How to show that every continuous function $f:S^1\to S^1$ without fixed points is homotopic to the identity? (without using homology nor the concept of degree).

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    $\begingroup$ You might want to draw a graph, identifying $S^1$ with $[0,1)$. Since there are no fixed points, the graph does not meet the diagonal. Can you see an approach from there? $\endgroup$ – Mike F Apr 24 '15 at 2:06
  • $\begingroup$ I'd have phrased this with "every" instead of "any". The way the word "any" is used in English is rather odd: "How to show that there is any function that blah blah blah, then$\ldots$?" In that case "any" means in effect "some". But "How to show that any function blah blah blah$\ldots$?" could be construed differently. "Could", not "must". "Any" unambiguously implies "every" in some contexts, but then a phrase gets copied into a slightly differently constructed sentence and becomes ambiguous. "Every" suffers no such problem. $\endgroup$ – Michael Hardy Apr 24 '15 at 2:12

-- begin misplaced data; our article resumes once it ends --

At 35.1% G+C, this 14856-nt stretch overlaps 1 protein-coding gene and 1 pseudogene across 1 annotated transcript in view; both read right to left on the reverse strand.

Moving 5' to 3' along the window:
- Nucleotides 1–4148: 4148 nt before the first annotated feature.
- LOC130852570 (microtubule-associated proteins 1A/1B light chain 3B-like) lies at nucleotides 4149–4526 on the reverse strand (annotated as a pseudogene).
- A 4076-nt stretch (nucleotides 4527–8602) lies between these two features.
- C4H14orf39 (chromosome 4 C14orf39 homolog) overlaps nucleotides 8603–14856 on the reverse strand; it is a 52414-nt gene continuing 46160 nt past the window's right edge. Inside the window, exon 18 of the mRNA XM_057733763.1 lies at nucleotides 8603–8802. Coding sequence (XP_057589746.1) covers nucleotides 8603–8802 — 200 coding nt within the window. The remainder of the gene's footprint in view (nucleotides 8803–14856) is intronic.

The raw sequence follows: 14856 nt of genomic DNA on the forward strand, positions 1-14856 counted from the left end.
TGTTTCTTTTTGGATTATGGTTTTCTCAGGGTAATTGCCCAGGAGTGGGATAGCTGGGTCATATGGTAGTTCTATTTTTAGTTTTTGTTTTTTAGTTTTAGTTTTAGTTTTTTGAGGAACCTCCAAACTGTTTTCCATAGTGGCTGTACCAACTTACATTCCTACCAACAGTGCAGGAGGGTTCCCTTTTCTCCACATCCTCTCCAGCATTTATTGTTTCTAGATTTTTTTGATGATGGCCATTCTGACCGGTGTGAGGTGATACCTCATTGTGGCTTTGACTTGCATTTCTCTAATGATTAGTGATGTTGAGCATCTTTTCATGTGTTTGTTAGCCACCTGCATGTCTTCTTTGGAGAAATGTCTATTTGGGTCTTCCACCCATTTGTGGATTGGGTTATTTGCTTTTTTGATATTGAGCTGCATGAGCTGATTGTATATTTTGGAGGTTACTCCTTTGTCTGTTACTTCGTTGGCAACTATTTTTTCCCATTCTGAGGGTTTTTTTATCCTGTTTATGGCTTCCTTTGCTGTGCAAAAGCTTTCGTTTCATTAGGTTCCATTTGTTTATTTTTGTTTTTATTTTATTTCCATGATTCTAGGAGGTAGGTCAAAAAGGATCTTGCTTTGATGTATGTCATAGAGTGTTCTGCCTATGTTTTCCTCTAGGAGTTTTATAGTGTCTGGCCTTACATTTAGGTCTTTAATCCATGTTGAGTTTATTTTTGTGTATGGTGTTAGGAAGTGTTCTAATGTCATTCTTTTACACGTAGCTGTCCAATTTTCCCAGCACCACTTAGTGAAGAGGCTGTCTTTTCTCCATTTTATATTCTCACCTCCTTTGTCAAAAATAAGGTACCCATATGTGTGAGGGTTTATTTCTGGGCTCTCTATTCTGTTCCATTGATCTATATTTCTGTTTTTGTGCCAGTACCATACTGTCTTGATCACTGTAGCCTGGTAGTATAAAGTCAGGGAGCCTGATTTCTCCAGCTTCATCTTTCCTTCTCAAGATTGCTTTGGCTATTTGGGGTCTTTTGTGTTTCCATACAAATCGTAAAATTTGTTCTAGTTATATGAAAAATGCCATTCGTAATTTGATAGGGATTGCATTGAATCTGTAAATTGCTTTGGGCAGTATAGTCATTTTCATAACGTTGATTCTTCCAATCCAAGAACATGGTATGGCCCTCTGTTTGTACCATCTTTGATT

• $\begingroup$ Maybe I should add that mathematicians are often quite lax about this point, so you're in respectable company. ${}\qquad{}$ $\endgroup$ – Michael Hardy Apr 24 '15 at 2:15

$f : S^1 \to S^1$ be a map with no fixed points. Consider the projection of the straightline homotopy $$H(s, t) = \frac{(1-t)f(s) - ts}{\left \lVert(1-t)f(s)-ts\right \rVert}$$ between $f$ and the antipodal map $-\text{id}$, which is well-defined since $f(x) \neq x$ for all $x$. Compose this with the homotopy $$H(s, t) = e^{i\pi (1-t)} s$$ which rotates $-\text{id}$ to the identity map $\text{id}$. Thus, by transitivity, $f \sim \text{id}$.

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